Lenses for product videography? Jewellery & models

Started 4 months ago | Discussions thread
Off The Mark Veteran Member • Posts: 6,305
Re: Lenses for product videography? Jewellery & models

Boo R wrote:


I am a product photographer who is changing with the demand, or trying to. And I am new to this but I have been around enough to know about buying options. Cheap does not always mean good.

What products I shoot? jewellery, clothing. Not cars, no boats. Just simply lifestyle stories to on IG for now.

I have been researching lenses for videography and specifically for products, I do not see much content or info to this specifically. Like everything, it all seems to be very generic.

I started creating videos 6 months ago, business is going well but I do not want to invest lenses that are in the 000 mark as I don't know where it is going. But I want to build the business.

I did my research on YT, but it all seems to be from hipsters who like a retro look. I am not looking for that. I need crisp, sharp and good looking. Commercial.

So any suggestions welcome.

What camera do I use? I am on a xt4 for now and have an EF adapter

Guidance from others in the industry would be awesome.

What type of jewelry pieces? If small, then a macro lens could be good (f you want close up shots).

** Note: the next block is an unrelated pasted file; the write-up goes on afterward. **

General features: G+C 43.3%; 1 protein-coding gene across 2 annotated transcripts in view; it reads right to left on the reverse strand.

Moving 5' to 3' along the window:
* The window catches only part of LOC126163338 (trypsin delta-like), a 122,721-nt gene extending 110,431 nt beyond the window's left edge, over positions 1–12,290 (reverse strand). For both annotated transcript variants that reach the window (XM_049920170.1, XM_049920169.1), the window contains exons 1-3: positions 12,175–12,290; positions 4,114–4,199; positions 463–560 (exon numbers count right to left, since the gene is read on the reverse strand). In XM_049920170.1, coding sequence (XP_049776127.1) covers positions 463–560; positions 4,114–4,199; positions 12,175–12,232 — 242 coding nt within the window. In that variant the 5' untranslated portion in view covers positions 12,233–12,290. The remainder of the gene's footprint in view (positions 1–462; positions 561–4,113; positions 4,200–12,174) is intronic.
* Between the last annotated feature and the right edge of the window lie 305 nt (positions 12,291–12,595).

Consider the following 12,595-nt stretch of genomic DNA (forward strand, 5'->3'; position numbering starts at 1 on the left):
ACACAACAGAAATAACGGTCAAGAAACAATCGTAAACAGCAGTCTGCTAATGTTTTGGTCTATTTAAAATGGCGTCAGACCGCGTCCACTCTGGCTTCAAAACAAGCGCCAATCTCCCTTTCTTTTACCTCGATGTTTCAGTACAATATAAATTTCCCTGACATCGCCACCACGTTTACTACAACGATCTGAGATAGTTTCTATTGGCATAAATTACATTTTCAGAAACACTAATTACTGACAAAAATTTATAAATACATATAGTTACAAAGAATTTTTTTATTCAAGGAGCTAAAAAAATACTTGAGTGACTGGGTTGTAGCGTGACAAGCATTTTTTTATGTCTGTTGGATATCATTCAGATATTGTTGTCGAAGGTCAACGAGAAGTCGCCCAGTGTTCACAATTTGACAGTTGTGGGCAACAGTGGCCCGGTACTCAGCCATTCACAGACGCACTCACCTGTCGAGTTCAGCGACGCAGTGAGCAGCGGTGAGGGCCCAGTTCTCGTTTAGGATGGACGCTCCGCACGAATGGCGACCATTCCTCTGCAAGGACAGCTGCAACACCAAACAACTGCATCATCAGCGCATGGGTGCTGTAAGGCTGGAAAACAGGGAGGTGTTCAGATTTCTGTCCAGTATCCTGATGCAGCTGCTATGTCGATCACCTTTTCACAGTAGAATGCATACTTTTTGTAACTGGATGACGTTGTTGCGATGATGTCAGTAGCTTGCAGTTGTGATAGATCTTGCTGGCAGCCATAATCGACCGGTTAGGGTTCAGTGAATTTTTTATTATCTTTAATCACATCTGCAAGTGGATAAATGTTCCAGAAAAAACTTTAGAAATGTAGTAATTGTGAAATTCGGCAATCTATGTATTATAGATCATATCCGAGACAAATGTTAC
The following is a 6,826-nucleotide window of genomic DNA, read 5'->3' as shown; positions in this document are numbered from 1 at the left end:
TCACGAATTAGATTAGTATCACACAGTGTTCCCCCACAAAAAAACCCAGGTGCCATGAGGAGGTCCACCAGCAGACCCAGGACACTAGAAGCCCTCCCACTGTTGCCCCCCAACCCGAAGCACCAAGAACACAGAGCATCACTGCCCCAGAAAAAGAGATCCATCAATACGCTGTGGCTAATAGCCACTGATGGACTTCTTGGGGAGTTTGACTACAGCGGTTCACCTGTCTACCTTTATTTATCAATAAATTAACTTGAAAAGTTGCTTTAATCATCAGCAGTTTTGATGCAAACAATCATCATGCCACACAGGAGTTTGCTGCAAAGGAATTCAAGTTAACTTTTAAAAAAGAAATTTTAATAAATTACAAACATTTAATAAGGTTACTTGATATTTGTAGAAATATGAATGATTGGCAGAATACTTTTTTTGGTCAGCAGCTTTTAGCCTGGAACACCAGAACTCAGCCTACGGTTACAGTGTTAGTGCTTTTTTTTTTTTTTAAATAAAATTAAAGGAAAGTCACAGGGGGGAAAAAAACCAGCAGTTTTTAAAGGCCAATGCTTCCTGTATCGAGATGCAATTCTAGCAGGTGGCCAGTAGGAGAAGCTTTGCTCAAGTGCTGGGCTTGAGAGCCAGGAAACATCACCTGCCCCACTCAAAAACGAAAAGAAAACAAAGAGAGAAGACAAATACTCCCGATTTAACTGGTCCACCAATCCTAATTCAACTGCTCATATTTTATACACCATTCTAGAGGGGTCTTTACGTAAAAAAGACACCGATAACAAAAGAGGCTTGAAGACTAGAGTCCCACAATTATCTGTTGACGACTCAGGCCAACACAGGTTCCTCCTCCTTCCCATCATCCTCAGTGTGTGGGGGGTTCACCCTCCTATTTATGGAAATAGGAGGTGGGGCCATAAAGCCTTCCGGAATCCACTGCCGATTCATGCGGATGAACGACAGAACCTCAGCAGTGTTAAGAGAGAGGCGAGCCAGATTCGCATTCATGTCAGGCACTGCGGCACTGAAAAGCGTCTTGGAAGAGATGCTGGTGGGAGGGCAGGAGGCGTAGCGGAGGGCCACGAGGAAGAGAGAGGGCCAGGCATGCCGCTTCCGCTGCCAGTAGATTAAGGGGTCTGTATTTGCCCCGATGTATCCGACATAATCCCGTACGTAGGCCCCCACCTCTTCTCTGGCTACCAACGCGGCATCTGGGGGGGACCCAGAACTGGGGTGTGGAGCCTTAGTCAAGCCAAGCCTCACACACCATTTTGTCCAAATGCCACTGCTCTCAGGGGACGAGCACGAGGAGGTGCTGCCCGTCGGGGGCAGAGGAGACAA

And secondly, what lens(es) do you own now???

And thirdly, if you come on here stating "I started creating videos 6 months ago," then yu should at least invite us to check out your work.

But it sounds more like you are trying to shoot "lifestyle" videos with the jewelry and clothes being worn. In that case, just whatever equivalent to something like a 24-70 f/2.8 on fuji would be a good starting point.

Then if you end up needing an adapter, MAYBE something like the Sigma 70mm macro for Canon EF mount or some 50mm macro for EF mount, or maybe there is a native fuji macro lens.

One other thing, but related to stills, not so much related to video. If you do end up looking at close focusing / macro lenses, I personally find it very helpful to use a lens with minimal focus breathing and then focus stacking the images. I don't know if the X-T4 has built in focus stacking or not. (I usually do it in photoshop using my Panasonic full frame cameras.)

And lastly, some people who shoot product STILLS absolutely swear by a tilt shift lens so they can control the plain of focus. Again, not all that applicable to video (as far as I can tell), but if you also do stills in addition to video, it MIGHT be something to think about.

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